Secondly, the company broadbased the P&L ownership within the organization. "We made all senior sales people owners of profit. This was one form of empowerment. We created both revenue and profit KRAs for our people,” explains Narayanaswami.

"We made P&L budgets for each person at the beginning of the year,” he states, adding that if anyone asked for investments, then the interest cost was added on to their budget. Thus, everyone became conscious of the profitability factor, and "discounting came down from 20 per cent to 12 per cent”.

Talking about some of the cost saving initiatives, Narayanaswami says the company opted for LED conversion of its sites with the goal of achieving a payback in 18 months. While this involved huge investments, the company expected to save on electricity charges in a big way.

Further, the company also took up reverse auction to get the best offers before making any capex on its properties.

Times OOH values its partnerships with different vendors. "We look at our vendors as partners, and we develop vendors locally, helping them develop high quality products and services at reasonable costs,” says Narayanaswami.

Sharing his views on the revenue growth prospects, G.Sharath Chandra, Chief Revenue Officer & Head Alternate Media, Times OOH, says, "When the business sectors do well, so do we. Interestingly, business of high-end brands -- be they real estate, auto, personal accessories, designer wear, etc., auto, etc.– are not as volatile as other brands. So, super-luxury real estate properties upwards of Rs 25 crore continue to get launched.Luxury cars like Jaguar Landrover, Bentley, and others continue to reach out to their target buyers.”

Chandra points out that luxury brands like BMW, and Jaguar Landrover "have been with us and continue tobe with us”. So is the case with top-end telecom and consumer durables - Apple with iPhone, Samsung with curved its TV, and so on.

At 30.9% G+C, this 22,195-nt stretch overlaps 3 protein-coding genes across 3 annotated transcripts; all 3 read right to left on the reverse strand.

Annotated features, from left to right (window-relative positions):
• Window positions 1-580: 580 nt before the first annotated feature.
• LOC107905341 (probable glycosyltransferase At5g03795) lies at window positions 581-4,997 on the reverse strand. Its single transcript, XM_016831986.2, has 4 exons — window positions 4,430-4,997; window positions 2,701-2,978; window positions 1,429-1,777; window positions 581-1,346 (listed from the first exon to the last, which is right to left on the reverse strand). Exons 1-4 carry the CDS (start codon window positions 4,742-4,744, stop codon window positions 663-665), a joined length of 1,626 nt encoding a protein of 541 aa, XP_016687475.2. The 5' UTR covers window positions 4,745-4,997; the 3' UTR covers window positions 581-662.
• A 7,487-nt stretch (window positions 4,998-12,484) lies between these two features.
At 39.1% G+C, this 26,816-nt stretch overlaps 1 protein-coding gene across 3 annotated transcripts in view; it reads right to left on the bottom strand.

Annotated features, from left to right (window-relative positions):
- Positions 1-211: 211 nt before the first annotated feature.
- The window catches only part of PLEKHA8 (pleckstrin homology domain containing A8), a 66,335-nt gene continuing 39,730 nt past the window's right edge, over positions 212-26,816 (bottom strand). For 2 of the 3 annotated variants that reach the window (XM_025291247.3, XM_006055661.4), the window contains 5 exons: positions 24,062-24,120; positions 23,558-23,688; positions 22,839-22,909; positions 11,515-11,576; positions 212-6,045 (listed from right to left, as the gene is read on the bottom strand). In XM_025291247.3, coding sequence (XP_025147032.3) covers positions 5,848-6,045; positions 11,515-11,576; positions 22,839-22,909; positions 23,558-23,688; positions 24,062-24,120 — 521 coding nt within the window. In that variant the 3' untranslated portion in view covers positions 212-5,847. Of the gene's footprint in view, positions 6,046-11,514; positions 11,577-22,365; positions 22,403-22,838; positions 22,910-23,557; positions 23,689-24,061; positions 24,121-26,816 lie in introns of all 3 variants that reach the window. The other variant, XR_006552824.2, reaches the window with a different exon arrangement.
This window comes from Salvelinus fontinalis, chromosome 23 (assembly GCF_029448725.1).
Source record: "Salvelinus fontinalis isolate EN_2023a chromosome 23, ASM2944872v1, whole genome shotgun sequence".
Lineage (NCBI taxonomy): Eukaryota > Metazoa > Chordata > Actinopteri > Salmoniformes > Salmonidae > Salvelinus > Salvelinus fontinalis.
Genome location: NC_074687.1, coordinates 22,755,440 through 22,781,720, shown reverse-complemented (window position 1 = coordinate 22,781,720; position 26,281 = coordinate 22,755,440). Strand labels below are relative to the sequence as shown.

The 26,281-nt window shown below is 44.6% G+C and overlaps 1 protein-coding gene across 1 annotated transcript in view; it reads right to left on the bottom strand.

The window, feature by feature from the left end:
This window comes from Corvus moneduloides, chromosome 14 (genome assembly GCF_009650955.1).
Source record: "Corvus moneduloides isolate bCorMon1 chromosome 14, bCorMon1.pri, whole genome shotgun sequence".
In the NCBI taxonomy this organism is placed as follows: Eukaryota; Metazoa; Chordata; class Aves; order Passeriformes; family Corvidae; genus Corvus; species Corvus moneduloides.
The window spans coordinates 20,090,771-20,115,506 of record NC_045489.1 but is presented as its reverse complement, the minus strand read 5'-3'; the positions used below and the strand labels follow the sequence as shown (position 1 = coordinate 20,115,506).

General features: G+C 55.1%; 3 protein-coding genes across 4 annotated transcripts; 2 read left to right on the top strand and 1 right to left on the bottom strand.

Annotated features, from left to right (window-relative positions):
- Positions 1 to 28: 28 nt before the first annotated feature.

Commenting on Times OOH's strident steps in the airport media space, Rohit Chopra, Chief Executive Officer, TIMDAA (A joint venture between Times and Delhi International Airport Ltd), says, "On one hand we are working on improving our relationships. And on the other, we are striking agreements with agencies so that we get access to their clients.”

"We need to retain clients we have done business with and make them spend more by extending offerings and services like digital media, research data, etc.”

He points out that in the airport media space, key advertising categories are consumer durables, automobiles, and real estate. "Ecommerce and travel portals are now emerging as a new category,” says Chopra.

Chopra states that luxury brands are also bullish on airport media. "We are holding many more rounds of discussions with luxury brands,” he says.

Pertinent to note that Times OOH has also put in place a robust CRM to raise its responsiveness to customer needs, efficiency and productivity levels. Narayanaswamiexplains that the top management took cognizance of the need for implementing a robust CRM system way back in 2007 but the meltdown pushed back the plan. Eventually, when the decision was taken to adopt a CRM system, it was felt that the system "needed to be driven from the top with everyone's buy in,” he says, adding that the objective was also to ensure that the sales database became the company's property and not that of the individual sales people. The system would also give everyone clear visibility on the client calls and engagements. "The CRM system thus acted as a moral check on people,” he says.